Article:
She wandered the shadows of the streets day and night, face hidden and a frayed basket in her hands. A beggar. Shunned, she became like a bit of dust in the breeze, lost among the many faceless passerby. But she would not be deterred. Her task was one worthy of determination, it was too important to be left to chance.
For she was not trying to get, but to give.
The beggar bore the basket before her as if it were made of spun glass and it was only her sheer will power holding it together. She offered it up to any gentlemanly face that came her way.
“Please sir, will you take this gift?”
But those few that did not pass by her wordlessly, simply gazed at it momentarily before unintelligibly muttering what she presumed to be an apology and continued on their way.
“Please sir, will you take this gift? All I ask is for one in return.”
Each day she tirelessly asked her question, hoping that one day someone would accept.
Once there was a man. He stopped, peering in the basket. The beggar held her breath, for the look on his face seemed to reflect intrigue. And perhaps, if she was not mistaken… But she was. The man laughed and knocked the basket from her hands before sweeping past her with a flourish. The basket tumbled to the dust and bounced, with the beggar stumbling after it.
She collected up the basket and its single content, which was now bruised. But she clung to some foolish hope that someone may still want it and repair it. But now each day seemed not to pass her by, but rather settled upon her weary shoulders. Time began to appear to her as an insatiable beast, feeding on the sorrows she tried to keep hidden deep within her.
Then there was another man. Like the first, this one paused beside her before inquiring about her gift. She held the basket to him, a faint tremble in her arms.
“Please sir, will you take it?”
He looked inside and paused, the seconds racing by as she prepared to give into hope once more.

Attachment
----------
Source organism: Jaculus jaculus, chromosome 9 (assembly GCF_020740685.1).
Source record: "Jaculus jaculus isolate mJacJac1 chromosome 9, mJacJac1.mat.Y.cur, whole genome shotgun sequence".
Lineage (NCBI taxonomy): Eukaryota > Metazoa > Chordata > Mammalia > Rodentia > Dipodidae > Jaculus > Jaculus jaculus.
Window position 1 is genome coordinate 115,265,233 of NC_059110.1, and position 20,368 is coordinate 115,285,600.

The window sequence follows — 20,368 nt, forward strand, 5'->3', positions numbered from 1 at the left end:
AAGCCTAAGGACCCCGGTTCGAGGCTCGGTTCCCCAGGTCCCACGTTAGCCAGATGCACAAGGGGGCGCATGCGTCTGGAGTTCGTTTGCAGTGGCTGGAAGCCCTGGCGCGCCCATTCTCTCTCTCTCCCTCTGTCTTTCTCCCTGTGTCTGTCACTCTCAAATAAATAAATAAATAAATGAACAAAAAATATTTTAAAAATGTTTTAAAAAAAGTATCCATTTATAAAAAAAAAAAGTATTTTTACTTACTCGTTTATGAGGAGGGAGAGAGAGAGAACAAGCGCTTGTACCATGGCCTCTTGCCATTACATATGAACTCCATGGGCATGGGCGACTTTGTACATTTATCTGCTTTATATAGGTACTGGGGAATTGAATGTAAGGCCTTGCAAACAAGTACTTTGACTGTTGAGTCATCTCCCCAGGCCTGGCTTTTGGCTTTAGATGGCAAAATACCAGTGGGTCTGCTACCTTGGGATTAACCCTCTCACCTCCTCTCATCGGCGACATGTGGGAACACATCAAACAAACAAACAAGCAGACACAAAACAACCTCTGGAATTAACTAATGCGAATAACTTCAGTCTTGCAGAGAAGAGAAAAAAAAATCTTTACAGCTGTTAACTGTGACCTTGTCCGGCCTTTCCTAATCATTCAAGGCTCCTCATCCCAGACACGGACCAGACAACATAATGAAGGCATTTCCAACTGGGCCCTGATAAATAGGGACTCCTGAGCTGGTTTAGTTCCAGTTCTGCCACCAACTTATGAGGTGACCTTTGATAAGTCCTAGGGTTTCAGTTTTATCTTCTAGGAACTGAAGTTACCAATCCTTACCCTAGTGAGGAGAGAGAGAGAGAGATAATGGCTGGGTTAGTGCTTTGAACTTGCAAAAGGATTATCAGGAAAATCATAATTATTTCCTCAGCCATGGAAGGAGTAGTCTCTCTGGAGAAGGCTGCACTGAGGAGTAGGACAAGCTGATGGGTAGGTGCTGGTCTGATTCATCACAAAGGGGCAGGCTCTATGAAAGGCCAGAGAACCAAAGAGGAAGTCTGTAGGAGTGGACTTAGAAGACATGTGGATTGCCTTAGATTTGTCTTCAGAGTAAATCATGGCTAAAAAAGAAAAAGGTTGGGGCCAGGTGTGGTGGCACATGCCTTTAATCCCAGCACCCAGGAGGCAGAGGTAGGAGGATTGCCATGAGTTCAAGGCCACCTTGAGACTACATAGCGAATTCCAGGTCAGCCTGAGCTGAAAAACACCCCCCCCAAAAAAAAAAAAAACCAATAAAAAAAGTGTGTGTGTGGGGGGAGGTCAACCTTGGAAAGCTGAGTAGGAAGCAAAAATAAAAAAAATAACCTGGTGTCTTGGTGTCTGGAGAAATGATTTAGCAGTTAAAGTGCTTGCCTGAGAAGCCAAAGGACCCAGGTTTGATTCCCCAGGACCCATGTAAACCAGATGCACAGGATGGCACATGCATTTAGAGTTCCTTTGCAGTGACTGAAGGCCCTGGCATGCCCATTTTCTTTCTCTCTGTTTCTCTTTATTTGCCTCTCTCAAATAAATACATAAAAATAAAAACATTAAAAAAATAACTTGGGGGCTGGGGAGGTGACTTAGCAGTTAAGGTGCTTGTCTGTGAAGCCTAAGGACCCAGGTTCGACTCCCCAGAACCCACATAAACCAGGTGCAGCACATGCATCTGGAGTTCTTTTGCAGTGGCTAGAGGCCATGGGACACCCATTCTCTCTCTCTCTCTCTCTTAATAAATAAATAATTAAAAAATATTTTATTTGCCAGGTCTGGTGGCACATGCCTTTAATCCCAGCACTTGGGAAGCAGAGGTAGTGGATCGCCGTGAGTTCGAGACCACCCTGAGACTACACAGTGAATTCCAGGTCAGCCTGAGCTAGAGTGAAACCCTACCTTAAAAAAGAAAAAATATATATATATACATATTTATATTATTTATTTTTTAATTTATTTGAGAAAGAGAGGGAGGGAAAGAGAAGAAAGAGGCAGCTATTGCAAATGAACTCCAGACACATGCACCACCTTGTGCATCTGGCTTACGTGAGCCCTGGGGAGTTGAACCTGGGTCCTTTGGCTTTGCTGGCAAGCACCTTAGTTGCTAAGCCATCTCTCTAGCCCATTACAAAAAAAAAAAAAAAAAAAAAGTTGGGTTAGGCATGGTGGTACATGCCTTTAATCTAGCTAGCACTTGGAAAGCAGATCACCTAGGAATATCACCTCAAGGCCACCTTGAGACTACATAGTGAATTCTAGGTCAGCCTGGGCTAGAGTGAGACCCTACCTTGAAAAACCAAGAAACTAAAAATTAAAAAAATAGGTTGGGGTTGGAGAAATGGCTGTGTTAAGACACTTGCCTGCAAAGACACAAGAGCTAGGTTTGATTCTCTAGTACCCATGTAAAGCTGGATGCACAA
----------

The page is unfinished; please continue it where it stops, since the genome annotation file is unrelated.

“All I ask is for one in return.”
He smiled, but it seemed to be a reflection of bittersweet pain rather than cheer.
“Why miss,” he said sweetly, placing a hand above hers which held the basket. “I would. But I am not worthy currently. You see, mine own is broken now and I cannot take another. But let me give you this advice: Do not give yours away so freely. Learn to care for your own before taking another. Realize just how wonderful yours is, and then you will be able to find someone who can care for it as needed. But it will take patience and strength. Just do not forget that you are magnificent.”
And with that, and a kiss atop her forehead, he was gone again.
As the stranger’s words sunk in, the beggar decided that she would be a beggar no more.
She looked down at the content of her basket. It would be difficult to carry in her arms without the wicker to support it. Awkward, heavy even. At least at first.
But with time, she could learn. Then maybe, just maybe, she could have an encounter with that fleeting fate called luck. But until then, she could depend on herself, for she was magnificent.
Slowly the beggar lowered the basket to the dirt and pulled out its single content which she had previously offered so freely: her heart.
And with it came a love that was truly, and deeply, her own.